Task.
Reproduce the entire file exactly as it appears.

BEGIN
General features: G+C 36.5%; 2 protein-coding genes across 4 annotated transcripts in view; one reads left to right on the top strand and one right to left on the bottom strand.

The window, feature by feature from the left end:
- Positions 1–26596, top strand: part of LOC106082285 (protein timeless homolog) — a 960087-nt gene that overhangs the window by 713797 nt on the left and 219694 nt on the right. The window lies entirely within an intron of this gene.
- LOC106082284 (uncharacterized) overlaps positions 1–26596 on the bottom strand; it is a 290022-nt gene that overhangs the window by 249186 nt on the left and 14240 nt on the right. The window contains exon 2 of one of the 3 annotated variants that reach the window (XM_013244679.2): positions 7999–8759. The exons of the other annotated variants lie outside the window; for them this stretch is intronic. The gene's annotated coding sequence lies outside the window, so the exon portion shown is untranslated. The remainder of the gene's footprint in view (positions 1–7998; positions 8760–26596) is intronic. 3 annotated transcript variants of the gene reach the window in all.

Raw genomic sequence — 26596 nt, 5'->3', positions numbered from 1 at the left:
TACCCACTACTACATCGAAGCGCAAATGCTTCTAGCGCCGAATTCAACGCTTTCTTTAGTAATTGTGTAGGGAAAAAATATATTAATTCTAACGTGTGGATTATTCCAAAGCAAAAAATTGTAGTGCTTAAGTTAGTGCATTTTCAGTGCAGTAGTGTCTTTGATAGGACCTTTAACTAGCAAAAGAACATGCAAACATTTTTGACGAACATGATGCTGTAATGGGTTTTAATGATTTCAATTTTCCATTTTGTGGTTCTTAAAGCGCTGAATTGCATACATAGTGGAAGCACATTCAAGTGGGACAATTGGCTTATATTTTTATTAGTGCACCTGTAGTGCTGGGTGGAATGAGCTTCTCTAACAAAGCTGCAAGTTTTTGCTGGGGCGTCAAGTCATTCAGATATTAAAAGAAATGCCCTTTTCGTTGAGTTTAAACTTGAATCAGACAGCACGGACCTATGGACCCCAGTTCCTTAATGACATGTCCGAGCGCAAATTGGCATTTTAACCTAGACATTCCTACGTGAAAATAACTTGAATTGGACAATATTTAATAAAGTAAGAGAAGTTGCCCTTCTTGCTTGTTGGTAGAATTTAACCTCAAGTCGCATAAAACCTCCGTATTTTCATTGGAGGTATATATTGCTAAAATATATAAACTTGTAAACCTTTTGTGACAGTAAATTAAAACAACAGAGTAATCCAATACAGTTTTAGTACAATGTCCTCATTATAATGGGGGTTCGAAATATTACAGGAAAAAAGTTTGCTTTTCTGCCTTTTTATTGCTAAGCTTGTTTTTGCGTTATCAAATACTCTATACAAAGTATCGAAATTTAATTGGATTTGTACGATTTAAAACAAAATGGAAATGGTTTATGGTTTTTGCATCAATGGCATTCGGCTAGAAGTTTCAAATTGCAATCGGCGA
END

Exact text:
General features: G+C 36.5%; 2 protein-coding genes across 4 annotated transcripts in view; one reads left to right on the top strand and one right to left on the bottom strand.

The window, feature by feature from the left end:
- Positions 1–26596, top strand: part of LOC106082285 (protein timeless homolog) — a 960087-nt gene that overhangs the window by 713797 nt on the left and 219694 nt on the right. The window lies entirely within an intron of this gene.
- LOC106082284 (uncharacterized) overlaps positions 1–26596 on the bottom strand; it is a 290022-nt gene that overhangs the window by 249186 nt on the left and 14240 nt on the right. The window contains exon 2 of one of the 3 annotated variants that reach the window (XM_013244679.2): positions 7999–8759. The exons of the other annotated variants lie outside the window; for them this stretch is intronic. The gene's annotated coding sequence lies outside the window, so the exon portion shown is untranslated. The remainder of the gene's footprint in view (positions 1–7998; positions 8760–26596) is intronic. 3 annotated transcript variants of the gene reach the window in all.

Raw genomic sequence — 26596 nt, 5'->3', positions numbered from 1 at the left:
TACCCACTACTACATCGAAGCGCAAATGCTTCTAGCGCCGAATTCAACGCTTTCTTTAGTAATTGTGTAGGGAAAAAATATATTAATTCTAACGTGTGGATTATTCCAAAGCAAAAAATTGTAGTGCTTAAGTTAGTGCATTTTCAGTGCAGTAGTGTCTTTGATAGGACCTTTAACTAGCAAAAGAACATGCAAACATTTTTGACGAACATGATGCTGTAATGGGTTTTAATGATTTCAATTTTCCATTTTGTGGTTCTTAAAGCGCTGAATTGCATACATAGTGGAAGCACATTCAAGTGGGACAATTGGCTTATATTTTTATTAGTGCACCTGTAGTGCTGGGTGGAATGAGCTTCTCTAACAAAGCTGCAAGTTTTTGCTGGGGCGTCAAGTCATTCAGATATTAAAAGAAATGCCCTTTTCGTTGAGTTTAAACTTGAATCAGACAGCACGGACCTATGGACCCCAGTTCCTTAATGACATGTCCGAGCGCAAATTGGCATTTTAACCTAGACATTCCTACGTGAAAATAACTTGAATTGGACAATATTTAATAAAGTAAGAGAAGTTGCCCTTCTTGCTTGTTGGTAGAATTTAACCTCAAGTCGCATAAAACCTCCGTATTTTCATTGGAGGTATATATTGCTAAAATATATAAACTTGTAAACCTTTTGTGACAGTAAATTAAAACAACAGAGTAATCCAATACAGTTTTAGTACAATGTCCTCATTATAATGGGGGTTCGAAATATTACAGGAAAAAAGTTTGCTTTTCTGCCTTTTTATTGCTAAGCTTGTTTTTGCGTTATCAAATACTCTATACAAAGTATCGAAATTTAATTGGATTTGTACGATTTAAAACAAAATGGAAATGGTTTATGGTTTTTGCATCAATGGCATTCGGCTAGAAGTTTCAAATTGCAATCGGCGA